Of course, Murano is not just a limited duration approach but a fixed-duration approach. Although this is not discussed in Ma et al, it has been previously reported that in this M13-365 trial, the vast majority of cases achieved best response within 2 years, and this is true not only of clinical responses5 but also achievement of undetectable MRD.9 In this study, detailed MRD monitoring was performed and has been reported, demonstrating the peak of achievement of MRD eradication occurs within 2 years, and there is little evidence that any patients would benefit in terms of a deeper response by continuing beyond this time period.10
So, what is next in CLL? We have come a long way since the setup of this phase 1b study. However, the importance of this study is that it was the first to show the depth of response that could be achieved with venetoclax combination therapy, and it introduced the concept of limited-duration treatment with a novel agent. There is no doubt that venetoclax and the BTKis represent the best available treatment options for our patients with CLL. Ongoing clinical trials are now addressing the combination approach of venetoclax in combination with BTKi either alone (doublet therapy) or with anti-CD20 mAbs (triplet therapy). There are numerous trials underway, but as an example, the CAPTIVATE clinical trial (NCT02910583) has as its primary end point to assess the MRD-negative response rate and includes randomizations to continue with placebo (as a test of fixed duration therapy) or continuing therapy with either ibrutinib alone if the patient has achieved eradication of MRD or in those patients who remain MRD positive, to be randomized to continue either ibrutinib alone or ibrutinib in combination with venetoclax. The goal then is not simply to stop therapy based on fixed duration but to drive toward the deepest responses in our ultimate goal to achieve the elusive cure for CLL!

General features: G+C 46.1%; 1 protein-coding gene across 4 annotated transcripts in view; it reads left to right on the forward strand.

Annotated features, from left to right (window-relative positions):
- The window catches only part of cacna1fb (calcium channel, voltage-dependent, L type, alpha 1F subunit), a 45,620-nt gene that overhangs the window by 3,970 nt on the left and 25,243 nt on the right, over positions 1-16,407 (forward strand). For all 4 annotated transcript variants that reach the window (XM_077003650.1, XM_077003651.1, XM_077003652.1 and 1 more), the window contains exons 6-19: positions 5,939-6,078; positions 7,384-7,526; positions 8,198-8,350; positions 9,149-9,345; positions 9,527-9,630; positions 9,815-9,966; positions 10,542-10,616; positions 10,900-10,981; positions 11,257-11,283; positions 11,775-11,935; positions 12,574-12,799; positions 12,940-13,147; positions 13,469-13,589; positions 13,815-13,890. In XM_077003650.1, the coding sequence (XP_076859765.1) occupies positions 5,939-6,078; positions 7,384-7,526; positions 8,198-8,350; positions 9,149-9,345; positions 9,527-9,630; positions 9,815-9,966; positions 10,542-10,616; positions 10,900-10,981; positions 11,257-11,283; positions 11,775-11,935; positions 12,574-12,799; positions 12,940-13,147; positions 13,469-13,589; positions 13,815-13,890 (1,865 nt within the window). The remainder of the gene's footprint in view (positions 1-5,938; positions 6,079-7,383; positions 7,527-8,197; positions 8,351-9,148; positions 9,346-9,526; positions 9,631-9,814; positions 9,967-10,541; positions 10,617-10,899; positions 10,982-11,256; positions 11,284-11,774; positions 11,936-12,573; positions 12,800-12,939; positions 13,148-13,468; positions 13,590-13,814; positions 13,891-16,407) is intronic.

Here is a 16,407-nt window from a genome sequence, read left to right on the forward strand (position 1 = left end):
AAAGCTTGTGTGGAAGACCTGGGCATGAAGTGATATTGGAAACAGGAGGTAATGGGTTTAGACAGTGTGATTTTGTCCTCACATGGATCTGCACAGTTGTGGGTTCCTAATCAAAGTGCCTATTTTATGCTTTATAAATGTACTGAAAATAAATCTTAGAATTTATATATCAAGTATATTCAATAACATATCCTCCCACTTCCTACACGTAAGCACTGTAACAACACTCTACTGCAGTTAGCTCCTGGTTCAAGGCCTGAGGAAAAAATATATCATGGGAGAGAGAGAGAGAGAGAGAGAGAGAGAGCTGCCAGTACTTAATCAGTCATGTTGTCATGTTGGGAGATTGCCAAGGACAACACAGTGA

Conflict-of-interest disclosure: The author declares no competing financial interests.